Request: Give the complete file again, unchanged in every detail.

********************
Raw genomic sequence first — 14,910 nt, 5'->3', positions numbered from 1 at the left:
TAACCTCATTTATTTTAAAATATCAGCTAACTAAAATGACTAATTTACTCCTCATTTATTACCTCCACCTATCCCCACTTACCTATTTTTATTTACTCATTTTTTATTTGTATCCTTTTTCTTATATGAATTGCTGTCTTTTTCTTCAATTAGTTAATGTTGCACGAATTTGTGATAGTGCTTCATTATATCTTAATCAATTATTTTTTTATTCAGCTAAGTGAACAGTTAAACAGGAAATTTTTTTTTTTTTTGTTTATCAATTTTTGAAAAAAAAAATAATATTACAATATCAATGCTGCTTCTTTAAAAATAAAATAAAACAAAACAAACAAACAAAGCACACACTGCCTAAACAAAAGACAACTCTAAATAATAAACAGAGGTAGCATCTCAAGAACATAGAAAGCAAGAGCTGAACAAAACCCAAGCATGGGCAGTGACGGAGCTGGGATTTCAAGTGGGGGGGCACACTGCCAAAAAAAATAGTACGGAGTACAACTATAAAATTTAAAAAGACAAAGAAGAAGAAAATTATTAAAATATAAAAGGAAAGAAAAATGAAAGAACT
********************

Raw genomic sequence first — 14,910 nt, 5'->3', positions numbered from 1 at the left:
TAACCTCATTTATTTTAAAATATCAGCTAACTAAAATGACTAATTTACTCCTCATTTATTACCTCCACCTATCCCCACTTACCTATTTTTATTTACTCATTTTTTATTTGTATCCTTTTTCTTATATGAATTGCTGTCTTTTTCTTCAATTAGTTAATGTTGCACGAATTTGTGATAGTGCTTCATTATATCTTAATCAATTATTTTTTTATTCAGCTAAGTGAACAGTTAAACAGGAAATTTTTTTTTTTTTTGTTTATCAATTTTTGAAAAAAAAAATAATATTACAATATCAATGCTGCTTCTTTAAAAATAAAATAAAACAAAACAAACAAACAAAGCACACACTGCCTAAACAAAAGACAACTCTAAATAATAAACAGAGGTAGCATCTCAAGAACATAGAAAGCAAGAGCTGAACAAAACCCAAGCATGGGCAGTGACGGAGCTGGGATTTCAAGTGGGGGGGCACACTGCCAAAAAAAATAGTACGGAGTACAACTATAAAATTTAAAAAGACAAAGAAGAAGAAAATTATTAAAATATAAAAGGAAAGAAAAATGAAAGAACT